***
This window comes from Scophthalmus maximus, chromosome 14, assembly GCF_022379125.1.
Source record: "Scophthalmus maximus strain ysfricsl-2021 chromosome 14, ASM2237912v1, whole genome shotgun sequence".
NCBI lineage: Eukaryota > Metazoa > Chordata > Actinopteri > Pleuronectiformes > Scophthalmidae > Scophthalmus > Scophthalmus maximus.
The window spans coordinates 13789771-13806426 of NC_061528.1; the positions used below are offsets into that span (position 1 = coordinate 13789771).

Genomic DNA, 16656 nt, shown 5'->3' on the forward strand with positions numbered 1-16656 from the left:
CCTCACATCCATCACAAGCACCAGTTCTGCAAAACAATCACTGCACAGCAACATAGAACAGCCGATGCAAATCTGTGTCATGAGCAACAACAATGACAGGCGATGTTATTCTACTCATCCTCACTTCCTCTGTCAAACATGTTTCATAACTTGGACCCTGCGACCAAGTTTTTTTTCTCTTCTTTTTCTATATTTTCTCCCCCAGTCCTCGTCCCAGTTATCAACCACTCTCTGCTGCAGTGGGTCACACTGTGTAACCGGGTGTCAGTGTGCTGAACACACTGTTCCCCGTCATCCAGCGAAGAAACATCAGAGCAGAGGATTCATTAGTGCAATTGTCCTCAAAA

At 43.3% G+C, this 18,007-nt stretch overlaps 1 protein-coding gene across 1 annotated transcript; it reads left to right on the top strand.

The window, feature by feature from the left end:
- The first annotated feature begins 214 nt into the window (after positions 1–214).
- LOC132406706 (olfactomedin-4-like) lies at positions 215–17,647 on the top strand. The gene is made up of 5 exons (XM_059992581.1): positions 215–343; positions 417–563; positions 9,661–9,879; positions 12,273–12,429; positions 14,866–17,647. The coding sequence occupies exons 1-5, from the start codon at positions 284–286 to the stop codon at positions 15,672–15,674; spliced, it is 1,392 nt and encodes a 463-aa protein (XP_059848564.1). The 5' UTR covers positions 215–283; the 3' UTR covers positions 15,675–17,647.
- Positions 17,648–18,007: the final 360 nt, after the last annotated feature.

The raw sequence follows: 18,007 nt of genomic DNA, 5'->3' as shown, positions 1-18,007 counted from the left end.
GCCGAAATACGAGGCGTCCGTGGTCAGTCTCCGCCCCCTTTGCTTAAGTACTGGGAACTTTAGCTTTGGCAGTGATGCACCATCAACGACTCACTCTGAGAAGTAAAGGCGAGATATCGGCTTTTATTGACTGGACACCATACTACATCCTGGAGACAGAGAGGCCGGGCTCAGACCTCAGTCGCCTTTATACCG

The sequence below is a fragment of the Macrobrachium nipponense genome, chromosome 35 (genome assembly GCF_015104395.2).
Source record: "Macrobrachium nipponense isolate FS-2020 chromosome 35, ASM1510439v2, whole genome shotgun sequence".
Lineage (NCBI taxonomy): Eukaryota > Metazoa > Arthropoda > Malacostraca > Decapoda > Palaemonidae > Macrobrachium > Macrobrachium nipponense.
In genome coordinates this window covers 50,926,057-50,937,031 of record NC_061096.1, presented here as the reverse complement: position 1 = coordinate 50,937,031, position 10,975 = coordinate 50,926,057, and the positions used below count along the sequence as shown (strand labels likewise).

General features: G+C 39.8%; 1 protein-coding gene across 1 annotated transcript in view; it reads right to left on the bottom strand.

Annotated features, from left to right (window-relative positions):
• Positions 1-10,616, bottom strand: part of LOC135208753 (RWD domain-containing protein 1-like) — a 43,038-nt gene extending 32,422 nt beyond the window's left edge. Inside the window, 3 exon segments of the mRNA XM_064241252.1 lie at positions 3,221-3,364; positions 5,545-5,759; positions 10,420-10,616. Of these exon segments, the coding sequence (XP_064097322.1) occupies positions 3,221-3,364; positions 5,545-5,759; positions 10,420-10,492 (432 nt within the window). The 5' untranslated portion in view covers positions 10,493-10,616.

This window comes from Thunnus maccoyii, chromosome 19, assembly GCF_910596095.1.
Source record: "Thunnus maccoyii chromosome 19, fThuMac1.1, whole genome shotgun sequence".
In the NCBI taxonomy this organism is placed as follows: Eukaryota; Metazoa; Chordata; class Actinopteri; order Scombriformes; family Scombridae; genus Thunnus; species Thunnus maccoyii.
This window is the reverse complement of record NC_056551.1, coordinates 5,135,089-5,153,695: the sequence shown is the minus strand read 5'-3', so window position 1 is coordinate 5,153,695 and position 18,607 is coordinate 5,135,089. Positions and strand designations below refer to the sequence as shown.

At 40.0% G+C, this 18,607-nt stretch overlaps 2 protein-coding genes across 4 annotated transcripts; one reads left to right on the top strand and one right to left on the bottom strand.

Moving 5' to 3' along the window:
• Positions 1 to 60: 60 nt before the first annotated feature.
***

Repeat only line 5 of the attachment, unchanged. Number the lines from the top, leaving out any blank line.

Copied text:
Genomic DNA, 16656 nt, shown 5'->3' on the forward strand with positions numbered 1-16656 from the left: